Sunday, March 30, 2014

Space, Matter, and Me

Two years ago, we moved across town and out of our fist home. It was a tiny (and I mean tiny-- 275 sq. feet!) garage apartment and we were "upgrading" by about 600 sq. feet-- but I wept leaving that little place. 

Today, I had to throw away an article of clothing that my grandmother bought for me in college. I'd worn it to threads, and continued to try and make it work because I just so loved the memory of her giving it to me. It's a piece of fabric-- but I wept saying goodbye to it. 

I used to denigrate emotion over physical things. "Stuff doesn't matter," I used to think. "If I say I'm a Christian, then I should value the spiritual over the physical. What matters is the internal, the invisible, the immaterial." 

But then I learned about the God who spoke the world-- physical reality-- into existence; the God who loves to "let there be" light, water, plants, animals, people; the God who says, "It is good." 

I learned about the God who valued His physical creation so much that He assumed it, by becoming flesh. In the Incarnation, He put on the very stuff of creation and called Himself man. 

I learned about the God who invites His people to encounter Him in the tangible, physical bread and wine week after week after week. It is in the menial and mundane material of this world that I most understand His powerful gift: "This is my body, broken for you."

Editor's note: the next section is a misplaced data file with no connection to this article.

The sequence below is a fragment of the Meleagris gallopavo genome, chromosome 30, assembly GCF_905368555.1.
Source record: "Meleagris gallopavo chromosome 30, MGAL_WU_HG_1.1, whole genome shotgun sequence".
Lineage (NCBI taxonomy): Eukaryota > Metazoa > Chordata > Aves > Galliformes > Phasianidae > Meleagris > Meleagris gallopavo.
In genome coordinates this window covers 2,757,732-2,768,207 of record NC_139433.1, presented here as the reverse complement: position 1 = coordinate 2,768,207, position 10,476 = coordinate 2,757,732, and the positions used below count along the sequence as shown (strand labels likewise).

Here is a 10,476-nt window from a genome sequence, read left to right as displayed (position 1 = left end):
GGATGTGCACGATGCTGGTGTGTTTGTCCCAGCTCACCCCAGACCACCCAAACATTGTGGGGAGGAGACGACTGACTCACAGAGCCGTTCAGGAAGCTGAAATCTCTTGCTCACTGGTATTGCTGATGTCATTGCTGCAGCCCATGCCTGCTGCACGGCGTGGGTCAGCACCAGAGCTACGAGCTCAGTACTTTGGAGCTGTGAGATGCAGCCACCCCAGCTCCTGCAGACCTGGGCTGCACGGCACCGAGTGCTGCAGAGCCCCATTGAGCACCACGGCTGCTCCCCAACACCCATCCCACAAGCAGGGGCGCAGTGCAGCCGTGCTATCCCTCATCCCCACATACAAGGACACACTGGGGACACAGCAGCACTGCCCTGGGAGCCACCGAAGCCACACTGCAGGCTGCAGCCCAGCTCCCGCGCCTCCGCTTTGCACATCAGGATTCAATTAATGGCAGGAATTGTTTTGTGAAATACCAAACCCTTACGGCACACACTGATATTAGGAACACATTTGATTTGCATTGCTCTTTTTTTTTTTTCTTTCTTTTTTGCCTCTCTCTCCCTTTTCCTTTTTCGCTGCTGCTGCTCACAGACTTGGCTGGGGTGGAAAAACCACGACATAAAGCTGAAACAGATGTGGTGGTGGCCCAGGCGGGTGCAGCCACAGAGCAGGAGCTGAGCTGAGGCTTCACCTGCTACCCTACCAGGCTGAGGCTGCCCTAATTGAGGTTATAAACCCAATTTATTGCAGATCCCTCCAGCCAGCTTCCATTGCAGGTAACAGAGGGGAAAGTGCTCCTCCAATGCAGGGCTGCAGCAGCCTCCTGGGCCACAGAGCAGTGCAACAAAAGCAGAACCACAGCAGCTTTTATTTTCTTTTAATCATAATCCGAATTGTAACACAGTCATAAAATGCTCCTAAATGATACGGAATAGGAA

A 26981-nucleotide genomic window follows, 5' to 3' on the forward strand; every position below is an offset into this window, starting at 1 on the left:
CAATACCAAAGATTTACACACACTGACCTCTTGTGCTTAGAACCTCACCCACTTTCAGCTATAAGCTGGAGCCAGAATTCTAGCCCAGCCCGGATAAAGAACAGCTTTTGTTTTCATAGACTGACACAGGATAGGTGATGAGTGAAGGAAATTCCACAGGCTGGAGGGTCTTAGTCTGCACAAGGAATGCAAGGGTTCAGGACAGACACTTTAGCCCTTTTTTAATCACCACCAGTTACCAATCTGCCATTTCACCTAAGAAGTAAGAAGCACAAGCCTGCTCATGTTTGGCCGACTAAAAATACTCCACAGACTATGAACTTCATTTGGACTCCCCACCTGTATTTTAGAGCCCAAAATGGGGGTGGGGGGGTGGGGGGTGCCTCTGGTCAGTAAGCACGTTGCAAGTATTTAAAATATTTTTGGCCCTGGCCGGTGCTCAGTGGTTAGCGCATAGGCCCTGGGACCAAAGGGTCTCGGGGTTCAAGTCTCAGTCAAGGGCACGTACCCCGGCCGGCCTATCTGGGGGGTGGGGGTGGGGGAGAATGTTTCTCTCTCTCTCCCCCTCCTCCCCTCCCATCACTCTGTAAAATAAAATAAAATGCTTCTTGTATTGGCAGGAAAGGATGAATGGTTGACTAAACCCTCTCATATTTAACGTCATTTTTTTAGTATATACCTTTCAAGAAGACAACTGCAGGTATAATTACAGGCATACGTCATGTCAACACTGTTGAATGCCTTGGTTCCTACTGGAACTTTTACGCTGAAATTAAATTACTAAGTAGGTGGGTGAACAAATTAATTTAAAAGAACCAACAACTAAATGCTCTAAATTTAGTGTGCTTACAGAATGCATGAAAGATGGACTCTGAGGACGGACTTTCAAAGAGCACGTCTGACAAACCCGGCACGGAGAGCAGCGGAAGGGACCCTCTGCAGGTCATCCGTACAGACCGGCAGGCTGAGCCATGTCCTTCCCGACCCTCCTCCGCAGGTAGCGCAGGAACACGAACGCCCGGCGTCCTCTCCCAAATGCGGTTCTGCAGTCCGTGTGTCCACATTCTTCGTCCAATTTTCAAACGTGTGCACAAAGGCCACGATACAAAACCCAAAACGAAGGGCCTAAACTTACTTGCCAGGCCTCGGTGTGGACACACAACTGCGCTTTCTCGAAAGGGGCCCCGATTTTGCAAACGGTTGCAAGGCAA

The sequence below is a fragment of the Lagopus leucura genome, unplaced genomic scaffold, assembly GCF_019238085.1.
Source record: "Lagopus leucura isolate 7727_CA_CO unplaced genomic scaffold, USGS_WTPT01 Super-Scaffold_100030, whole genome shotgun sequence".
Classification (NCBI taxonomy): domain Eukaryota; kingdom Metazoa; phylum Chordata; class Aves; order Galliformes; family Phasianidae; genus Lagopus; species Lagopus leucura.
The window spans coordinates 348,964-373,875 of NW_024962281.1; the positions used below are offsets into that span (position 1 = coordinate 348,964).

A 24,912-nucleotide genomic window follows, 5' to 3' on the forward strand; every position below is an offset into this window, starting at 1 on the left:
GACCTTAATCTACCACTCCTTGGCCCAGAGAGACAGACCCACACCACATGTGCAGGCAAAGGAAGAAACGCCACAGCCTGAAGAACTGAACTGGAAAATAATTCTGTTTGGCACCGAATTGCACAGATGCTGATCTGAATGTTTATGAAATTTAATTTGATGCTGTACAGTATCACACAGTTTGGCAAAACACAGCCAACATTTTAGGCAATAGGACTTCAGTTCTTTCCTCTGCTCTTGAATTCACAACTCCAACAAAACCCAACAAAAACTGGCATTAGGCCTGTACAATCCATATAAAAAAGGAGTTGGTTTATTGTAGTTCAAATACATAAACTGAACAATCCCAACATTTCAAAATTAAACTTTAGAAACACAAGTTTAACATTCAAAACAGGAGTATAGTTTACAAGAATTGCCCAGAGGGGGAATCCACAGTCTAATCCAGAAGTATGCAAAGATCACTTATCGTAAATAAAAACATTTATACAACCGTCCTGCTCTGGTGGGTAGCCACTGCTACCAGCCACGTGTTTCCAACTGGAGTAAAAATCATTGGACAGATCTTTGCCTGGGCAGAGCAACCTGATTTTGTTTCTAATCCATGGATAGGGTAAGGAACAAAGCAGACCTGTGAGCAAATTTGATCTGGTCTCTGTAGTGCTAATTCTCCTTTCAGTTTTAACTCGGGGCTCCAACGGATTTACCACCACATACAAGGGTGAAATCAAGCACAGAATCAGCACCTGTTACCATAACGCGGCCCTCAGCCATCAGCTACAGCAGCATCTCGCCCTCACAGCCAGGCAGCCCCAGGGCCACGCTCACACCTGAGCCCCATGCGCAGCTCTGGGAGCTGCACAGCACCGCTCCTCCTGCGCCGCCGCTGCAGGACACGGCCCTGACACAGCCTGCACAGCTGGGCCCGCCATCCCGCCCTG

I learned about the God who intends to redeem all of creation through His saving acts; whose glorious end is to unite the "invisible"-- Heaven itself-- with the "visible," by coming to dwell with His people on earth. 

And so I've realized, if God honors physical reality, why shouldn't I? These things reflect His character, His love, His very self. I'm called not to elevate any created thing to the place of idolatry (making material matter into my god-- materialism), and yet my tendency to care for the tangible gifts of this world isn't sinful or silly. Rather, it's evidence that I'm made in His image. And so I've realized, the loss of things that are meaningful to me isn't necessarily evidence that I should try and be more detached from them, but it is an invitation to long even more for His coming. For these are things He came to redeem: Space. Matter. And Me. 

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